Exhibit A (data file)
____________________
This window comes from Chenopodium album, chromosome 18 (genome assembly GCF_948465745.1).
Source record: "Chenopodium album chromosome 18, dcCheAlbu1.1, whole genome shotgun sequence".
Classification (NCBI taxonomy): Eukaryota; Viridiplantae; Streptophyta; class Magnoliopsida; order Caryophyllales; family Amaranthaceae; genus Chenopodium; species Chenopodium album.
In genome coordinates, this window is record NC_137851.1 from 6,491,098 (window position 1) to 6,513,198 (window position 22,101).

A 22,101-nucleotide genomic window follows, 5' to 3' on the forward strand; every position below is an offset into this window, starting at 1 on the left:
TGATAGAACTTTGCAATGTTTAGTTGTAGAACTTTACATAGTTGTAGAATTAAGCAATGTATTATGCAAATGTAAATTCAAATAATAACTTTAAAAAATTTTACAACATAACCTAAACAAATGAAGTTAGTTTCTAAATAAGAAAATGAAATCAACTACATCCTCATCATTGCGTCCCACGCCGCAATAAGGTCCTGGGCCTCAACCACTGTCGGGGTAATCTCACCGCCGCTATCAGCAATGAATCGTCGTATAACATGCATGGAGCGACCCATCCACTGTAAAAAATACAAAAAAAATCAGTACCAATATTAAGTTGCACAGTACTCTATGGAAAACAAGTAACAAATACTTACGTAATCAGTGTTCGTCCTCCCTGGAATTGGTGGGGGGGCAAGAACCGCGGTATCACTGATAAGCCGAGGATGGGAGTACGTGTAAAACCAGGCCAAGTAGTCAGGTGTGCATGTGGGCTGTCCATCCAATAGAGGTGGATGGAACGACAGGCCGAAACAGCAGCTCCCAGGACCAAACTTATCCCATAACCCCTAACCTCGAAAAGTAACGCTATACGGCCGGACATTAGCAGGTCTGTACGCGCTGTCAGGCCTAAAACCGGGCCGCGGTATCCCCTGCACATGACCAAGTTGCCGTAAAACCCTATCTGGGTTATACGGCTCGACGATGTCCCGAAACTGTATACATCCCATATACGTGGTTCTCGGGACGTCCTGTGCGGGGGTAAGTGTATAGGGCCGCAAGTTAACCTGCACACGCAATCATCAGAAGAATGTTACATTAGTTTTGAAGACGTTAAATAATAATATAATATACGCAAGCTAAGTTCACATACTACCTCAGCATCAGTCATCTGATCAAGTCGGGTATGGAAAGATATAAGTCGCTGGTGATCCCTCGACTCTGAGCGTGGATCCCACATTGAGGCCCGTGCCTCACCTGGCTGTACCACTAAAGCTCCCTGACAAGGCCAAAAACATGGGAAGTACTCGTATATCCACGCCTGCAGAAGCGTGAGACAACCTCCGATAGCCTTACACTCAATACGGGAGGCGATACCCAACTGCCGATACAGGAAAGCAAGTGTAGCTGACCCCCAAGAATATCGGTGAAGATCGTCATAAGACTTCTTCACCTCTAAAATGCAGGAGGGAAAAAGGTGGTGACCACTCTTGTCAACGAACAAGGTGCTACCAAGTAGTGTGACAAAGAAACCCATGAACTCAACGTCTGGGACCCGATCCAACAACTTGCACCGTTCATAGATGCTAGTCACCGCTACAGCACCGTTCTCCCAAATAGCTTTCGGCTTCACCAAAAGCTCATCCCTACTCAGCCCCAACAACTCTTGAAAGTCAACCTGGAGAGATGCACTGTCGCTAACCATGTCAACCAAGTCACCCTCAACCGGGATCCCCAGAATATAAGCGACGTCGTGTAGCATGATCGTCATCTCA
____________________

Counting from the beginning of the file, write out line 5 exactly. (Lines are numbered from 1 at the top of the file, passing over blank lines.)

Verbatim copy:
A 22,101-nucleotide genomic window follows, 5' to 3' on the forward strand; every position below is an offset into this window, starting at 1 on the left: